Typically, the first fifty pages will be all you initially send a publisher. If the committee likes what they read, the publisher will request the full manuscript. This doesn’t mean, however, that your manuscript will become a book.
There is a ton of information on the Internet about what to include, how to polish, etc. I haven’t read any of it. My guess is that agents and published writers are writing those articles, which is awesome. As of this writing, I’m on the selection committee for the fifth time for a publisher in Portland, Oregon. I can only tell you what turns me off and on.
As a writer, this feels so hypocritical. Mean, even. Because we all know the most important thing is getting the story out. And yes, a publisher will go back through with a fine-tooth comb. Big, big HOWEVER here. If your manuscript is loaded with typos and unintentional grammar errors (because voice can affect that) and punctuation errors, it means we will have a ton of editing to do, more than we have time for. It also is a decent indicator you probably rushed through your draft, and there may be deeper editing issues.
Bonus: For the love of everything holy, please please make sure your query letter is error-free!
Some websites will advise not to worry about getting into plot at this point. But as a reader, if I read your query letter plot summary (you did include one, right?) and can’t see where the story is headed by the end of the first fifty, I’m taking a pass. Why? Because I’m bored and confused and annoyed and wondering why I just spent so much time reading something that has nothing to do with the actual story. Do I have to see the whole thing spelled out? Absolutely not. But I should be able to get a feel for direction. Which reminds me…
Did you just send me fifty pages of character notes or place description or backstory on characters that don’t figure in to the main plot? That only leads to not being able to get a sense of where the story is headed.
Most publishers prefer 12 pt Times New Roman, double-spaced, with one inch margins. I realize e-books have different requirements, but those are usually self-published. Please pay attention to the formatting requirements of the publisher to whom you are sending your manuscript. If we see you can’t follow those simple instructions for sending in your work, we worry you’ll be difficult to work with down the road.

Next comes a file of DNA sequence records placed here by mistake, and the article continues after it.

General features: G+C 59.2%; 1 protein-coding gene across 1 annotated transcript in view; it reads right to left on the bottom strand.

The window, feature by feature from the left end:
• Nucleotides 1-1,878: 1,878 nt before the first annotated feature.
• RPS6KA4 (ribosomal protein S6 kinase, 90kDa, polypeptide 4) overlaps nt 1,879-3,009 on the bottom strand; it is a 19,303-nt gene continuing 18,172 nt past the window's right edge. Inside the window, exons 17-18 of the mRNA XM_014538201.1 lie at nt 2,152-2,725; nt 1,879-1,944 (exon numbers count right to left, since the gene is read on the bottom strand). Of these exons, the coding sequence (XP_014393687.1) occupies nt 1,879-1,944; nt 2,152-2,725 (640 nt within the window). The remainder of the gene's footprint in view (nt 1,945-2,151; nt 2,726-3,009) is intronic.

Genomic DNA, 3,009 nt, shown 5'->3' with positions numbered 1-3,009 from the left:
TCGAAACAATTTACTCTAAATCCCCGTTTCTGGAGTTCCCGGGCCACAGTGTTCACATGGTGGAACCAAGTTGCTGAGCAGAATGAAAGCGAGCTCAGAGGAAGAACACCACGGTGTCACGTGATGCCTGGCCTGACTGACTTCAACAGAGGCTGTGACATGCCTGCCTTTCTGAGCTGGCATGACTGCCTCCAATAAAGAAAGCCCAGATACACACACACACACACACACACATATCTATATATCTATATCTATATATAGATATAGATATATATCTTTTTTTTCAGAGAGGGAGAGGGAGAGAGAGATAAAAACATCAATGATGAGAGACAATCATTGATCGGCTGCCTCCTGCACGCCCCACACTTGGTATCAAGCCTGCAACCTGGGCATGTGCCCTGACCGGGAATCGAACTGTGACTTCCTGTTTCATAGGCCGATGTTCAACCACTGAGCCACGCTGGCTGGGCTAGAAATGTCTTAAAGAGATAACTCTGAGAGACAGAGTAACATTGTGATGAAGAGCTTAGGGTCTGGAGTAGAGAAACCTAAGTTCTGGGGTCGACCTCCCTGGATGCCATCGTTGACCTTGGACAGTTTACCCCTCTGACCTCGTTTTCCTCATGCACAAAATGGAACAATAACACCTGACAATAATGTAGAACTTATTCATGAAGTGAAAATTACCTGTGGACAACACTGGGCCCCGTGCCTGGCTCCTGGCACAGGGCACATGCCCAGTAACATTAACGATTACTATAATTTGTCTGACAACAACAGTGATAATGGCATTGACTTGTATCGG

Page 51 and Beyond
Wahoo! The publisher has requested the full manuscript! Happy dance time! Except, hang on…
What happened to that one character you kept mentioning in the first two chapters? Where did the skeleton key go, the one that got passed around among your characters? Why are there so many extra bits of dialogue and so much unnecessary information? Why is there suddenly a change in voice or point of view?
See the larger picture here? Nothing hurts my heart worse than being so excited for an author and excited about the rest of the manuscript, and it all falls apart by page eighty. Truly. It makes my stomach feel icky and makes me want to cry. I feel so bad for an author when that happens.
The rest of your manuscript should be just as strong and polished as the first fifty.
I repeat: The rest of your manuscript should be just as strong and polished as the first fifty.
Hire a copy editor. Plain and simple. Yes, it can get expensive, but you know what? Most publishers won’t tell you why they’ve rejected you, but they might remember you and why they rejected you. There may be a discussion around, “Hmm. I seem to recall taking a pass on this person’s manuscript before because the dialogue was hard to follow and there was no discernible plot. I’ll pass on this one, too.”
Is this everything you need to know about getting published? No. Does this guarantee you will get published? No, but it will give your manuscript a fighting chance, and put your best foot and your best work forward the first time around.